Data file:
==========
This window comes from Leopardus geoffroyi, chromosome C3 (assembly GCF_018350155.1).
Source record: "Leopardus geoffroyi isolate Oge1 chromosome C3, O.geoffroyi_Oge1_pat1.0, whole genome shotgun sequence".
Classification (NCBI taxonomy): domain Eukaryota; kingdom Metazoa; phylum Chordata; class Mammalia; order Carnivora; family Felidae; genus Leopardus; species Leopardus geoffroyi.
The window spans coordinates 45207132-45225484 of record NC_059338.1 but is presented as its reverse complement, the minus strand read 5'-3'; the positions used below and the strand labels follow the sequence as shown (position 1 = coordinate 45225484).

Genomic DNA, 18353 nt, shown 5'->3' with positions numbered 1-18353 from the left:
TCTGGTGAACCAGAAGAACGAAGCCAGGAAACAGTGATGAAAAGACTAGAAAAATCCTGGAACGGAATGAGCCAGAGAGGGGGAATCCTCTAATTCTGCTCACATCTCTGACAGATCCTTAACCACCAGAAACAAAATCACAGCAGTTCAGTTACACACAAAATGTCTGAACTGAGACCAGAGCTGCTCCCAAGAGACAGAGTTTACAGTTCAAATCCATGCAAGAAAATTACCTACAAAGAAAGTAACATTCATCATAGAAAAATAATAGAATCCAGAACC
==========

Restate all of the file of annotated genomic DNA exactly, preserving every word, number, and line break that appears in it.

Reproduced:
This window comes from Leopardus geoffroyi, chromosome C3 (assembly GCF_018350155.1).
Source record: "Leopardus geoffroyi isolate Oge1 chromosome C3, O.geoffroyi_Oge1_pat1.0, whole genome shotgun sequence".
Classification (NCBI taxonomy): domain Eukaryota; kingdom Metazoa; phylum Chordata; class Mammalia; order Carnivora; family Felidae; genus Leopardus; species Leopardus geoffroyi.
The window spans coordinates 45207132-45225484 of record NC_059338.1 but is presented as its reverse complement, the minus strand read 5'-3'; the positions used below and the strand labels follow the sequence as shown (position 1 = coordinate 45225484).

Genomic DNA, 18353 nt, shown 5'->3' with positions numbered 1-18353 from the left:
TCTGGTGAACCAGAAGAACGAAGCCAGGAAACAGTGATGAAAAGACTAGAAAAATCCTGGAACGGAATGAGCCAGAGAGGGGGAATCCTCTAATTCTGCTCACATCTCTGACAGATCCTTAACCACCAGAAACAAAATCACAGCAGTTCAGTTACACACAAAATGTCTGAACTGAGACCAGAGCTGCTCCCAAGAGACAGAGTTTACAGTTCAAATCCATGCAAGAAAATTACCTACAAAGAAAGTAACATTCATCATAGAAAAATAATAGAATCCAGAACC